Modern military engagements increasingly take place in complex and uncertain battlefield conditions where attacks can come from multiple directions at once, and in the electromagnetic spectrum and cyber domains as well. U.S. Army and U.S. Marine Corps dismounted infantry squads, however, have been unable to take full advantage of some highly effective multi-domain defensive and offensive capabilities that vehicle-assigned forces currently enjoy—in large part because many of the relevant technologies are too heavy and cumbersome for individual Soldiers and Marines to carry or too difficult to use under demanding field conditions.
To help overcome these challenges and help ensure U.S. squad dominance over adversaries in the decades to come, DARPA has launched the Squad X Experimentation (Squad X) program. Squad X seeks to design, develop and validate system prototypes for combined-arms squads. The program intends to lay the foundation for breakthrough technologies and capabilities that would:
“Through Squad X, we want to vastly improve dismounted squad effectiveness in all domains by integrating new and existing technologies into systems that squads can bring with them,” said Maj. Christopher Orlowski, DARPA program manager. “The squad is the formation with the greatest potential for impact and innovation, while having the lowest barrier to entry for experimentation and system development. The lessons we learn and the technology we create could not only transform dismounted squads’ capabilities, but also eventually help all warfighters more intuitively understand and control their complex mission environments.”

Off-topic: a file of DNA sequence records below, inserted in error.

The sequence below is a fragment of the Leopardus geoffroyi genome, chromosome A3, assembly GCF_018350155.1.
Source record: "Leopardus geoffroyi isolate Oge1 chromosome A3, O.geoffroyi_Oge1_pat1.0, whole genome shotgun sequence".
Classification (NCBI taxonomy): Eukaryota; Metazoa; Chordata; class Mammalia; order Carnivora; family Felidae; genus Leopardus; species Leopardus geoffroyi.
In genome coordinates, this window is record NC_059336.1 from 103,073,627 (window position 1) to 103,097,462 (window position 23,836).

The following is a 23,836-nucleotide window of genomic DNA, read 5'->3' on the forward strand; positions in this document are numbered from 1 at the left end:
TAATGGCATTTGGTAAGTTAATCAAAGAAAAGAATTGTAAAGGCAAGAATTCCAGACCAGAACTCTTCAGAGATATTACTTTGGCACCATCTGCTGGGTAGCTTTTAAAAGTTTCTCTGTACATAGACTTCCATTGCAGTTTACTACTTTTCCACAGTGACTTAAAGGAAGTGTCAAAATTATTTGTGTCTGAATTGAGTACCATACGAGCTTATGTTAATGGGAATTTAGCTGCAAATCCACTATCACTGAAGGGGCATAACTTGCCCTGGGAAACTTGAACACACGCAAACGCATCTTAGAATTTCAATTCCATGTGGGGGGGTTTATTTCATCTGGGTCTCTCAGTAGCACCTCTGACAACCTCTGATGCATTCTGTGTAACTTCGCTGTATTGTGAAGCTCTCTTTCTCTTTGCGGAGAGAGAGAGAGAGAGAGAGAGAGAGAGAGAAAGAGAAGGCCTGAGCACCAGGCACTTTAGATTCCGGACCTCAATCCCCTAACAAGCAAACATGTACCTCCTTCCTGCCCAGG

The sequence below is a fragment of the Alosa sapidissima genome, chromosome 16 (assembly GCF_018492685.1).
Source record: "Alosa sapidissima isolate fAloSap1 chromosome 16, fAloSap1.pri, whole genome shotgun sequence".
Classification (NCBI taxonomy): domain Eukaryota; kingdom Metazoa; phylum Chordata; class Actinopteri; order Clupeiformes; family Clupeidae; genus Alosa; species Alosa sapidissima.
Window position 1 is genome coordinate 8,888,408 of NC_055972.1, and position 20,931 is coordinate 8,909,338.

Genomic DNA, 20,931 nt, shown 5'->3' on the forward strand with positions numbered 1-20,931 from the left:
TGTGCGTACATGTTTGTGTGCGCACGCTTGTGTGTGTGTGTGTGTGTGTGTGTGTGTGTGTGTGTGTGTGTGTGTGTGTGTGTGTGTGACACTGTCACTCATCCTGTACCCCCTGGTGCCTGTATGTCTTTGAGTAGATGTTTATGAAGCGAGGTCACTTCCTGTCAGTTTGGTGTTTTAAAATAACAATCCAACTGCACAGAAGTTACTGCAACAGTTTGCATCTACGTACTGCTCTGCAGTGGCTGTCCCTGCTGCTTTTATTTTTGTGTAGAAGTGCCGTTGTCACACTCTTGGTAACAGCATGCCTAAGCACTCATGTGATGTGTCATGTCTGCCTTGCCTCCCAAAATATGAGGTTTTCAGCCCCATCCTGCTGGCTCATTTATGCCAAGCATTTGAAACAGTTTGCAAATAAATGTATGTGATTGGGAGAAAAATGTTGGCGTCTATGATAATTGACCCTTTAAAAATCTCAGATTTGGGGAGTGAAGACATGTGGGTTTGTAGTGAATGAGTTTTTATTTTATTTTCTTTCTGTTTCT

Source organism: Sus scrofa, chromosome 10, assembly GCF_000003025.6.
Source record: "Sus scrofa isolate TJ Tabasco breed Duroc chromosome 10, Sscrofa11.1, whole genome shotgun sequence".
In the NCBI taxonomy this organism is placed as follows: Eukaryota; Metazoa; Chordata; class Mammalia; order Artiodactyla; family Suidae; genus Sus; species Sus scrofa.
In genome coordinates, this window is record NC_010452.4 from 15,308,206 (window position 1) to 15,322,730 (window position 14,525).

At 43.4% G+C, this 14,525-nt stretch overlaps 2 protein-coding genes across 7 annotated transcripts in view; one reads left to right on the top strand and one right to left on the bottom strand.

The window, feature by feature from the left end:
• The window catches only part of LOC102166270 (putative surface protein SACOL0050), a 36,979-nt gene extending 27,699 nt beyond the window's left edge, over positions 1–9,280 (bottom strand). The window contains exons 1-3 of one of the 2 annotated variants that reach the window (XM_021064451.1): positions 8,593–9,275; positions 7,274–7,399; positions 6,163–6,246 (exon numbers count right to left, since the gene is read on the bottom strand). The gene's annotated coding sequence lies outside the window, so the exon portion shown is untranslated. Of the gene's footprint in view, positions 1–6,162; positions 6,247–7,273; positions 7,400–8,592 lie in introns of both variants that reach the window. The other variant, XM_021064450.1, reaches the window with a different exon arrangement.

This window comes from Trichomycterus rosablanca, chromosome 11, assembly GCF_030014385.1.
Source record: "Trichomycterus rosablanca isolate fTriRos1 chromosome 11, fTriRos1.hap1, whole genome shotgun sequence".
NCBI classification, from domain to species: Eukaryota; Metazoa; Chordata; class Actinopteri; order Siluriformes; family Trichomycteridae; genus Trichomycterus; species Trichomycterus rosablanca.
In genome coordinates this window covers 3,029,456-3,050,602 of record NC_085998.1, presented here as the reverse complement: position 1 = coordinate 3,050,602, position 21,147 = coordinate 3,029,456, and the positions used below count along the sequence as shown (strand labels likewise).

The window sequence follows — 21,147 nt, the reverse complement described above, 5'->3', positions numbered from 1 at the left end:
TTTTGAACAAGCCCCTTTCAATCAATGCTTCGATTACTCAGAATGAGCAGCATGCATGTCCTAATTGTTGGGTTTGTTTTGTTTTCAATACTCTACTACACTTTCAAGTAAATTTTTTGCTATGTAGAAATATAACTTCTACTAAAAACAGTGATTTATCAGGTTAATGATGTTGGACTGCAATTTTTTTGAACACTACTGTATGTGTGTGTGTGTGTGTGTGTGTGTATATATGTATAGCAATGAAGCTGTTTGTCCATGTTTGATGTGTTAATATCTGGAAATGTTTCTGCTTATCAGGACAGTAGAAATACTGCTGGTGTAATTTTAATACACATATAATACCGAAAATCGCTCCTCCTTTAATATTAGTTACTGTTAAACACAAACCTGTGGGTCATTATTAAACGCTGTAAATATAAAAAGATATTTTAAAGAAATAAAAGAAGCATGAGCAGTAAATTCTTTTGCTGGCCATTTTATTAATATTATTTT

Squad X intends to combine off-the-shelf technologies and new capabilities under development through DARPA’s Squad X Core Technologies (SXCT) program, which was launched specifically to develop novel technologies that Squad X could integrate into user-friendly systems. SXCT shares Squad X’s overarching goal of ensuring that Soldiers and Marines maintain uncontested tactical superiority over potential adversaries by exploring capabilities in four areas: precision engagement, non-kinetic engagement, squad sensing and squad autonomy. In an important step toward that goal, SXCT recently awarded Phase 1 contracts to nine organizations.
The U.S. Army, U.S. Navy and U.S. Marine Corps have expressed interest in future Squad X capabilities and plan to support the experimentation efforts with testing in simulated operational environments as the program progresses.
To familiarize potential participants with the technical objectives of Squad X, DARPA has scheduled
Squad X Information Days and a Proposers Day in advance of a planned Broad Agency Announcement (BAA). The Information Days will be held on Tuesday and Wednesday, March 29 and 30, 2016, and the Proposers Day will be held on Friday, April 22, 2016. All events will take place at the DARPA Conference Center in Arlington, Va., from 9:00 AM to 4:00 PM Eastern.
The Special Notice announcing the events is available at http://go.usa.gov/cGfrm.
To maximize the pool of innovative proposal concepts, DARPA strongly encourages participation in these events by and subsequent submissions from non-traditional performers, including small businesses, academic and research institutions and first-time government contractors.
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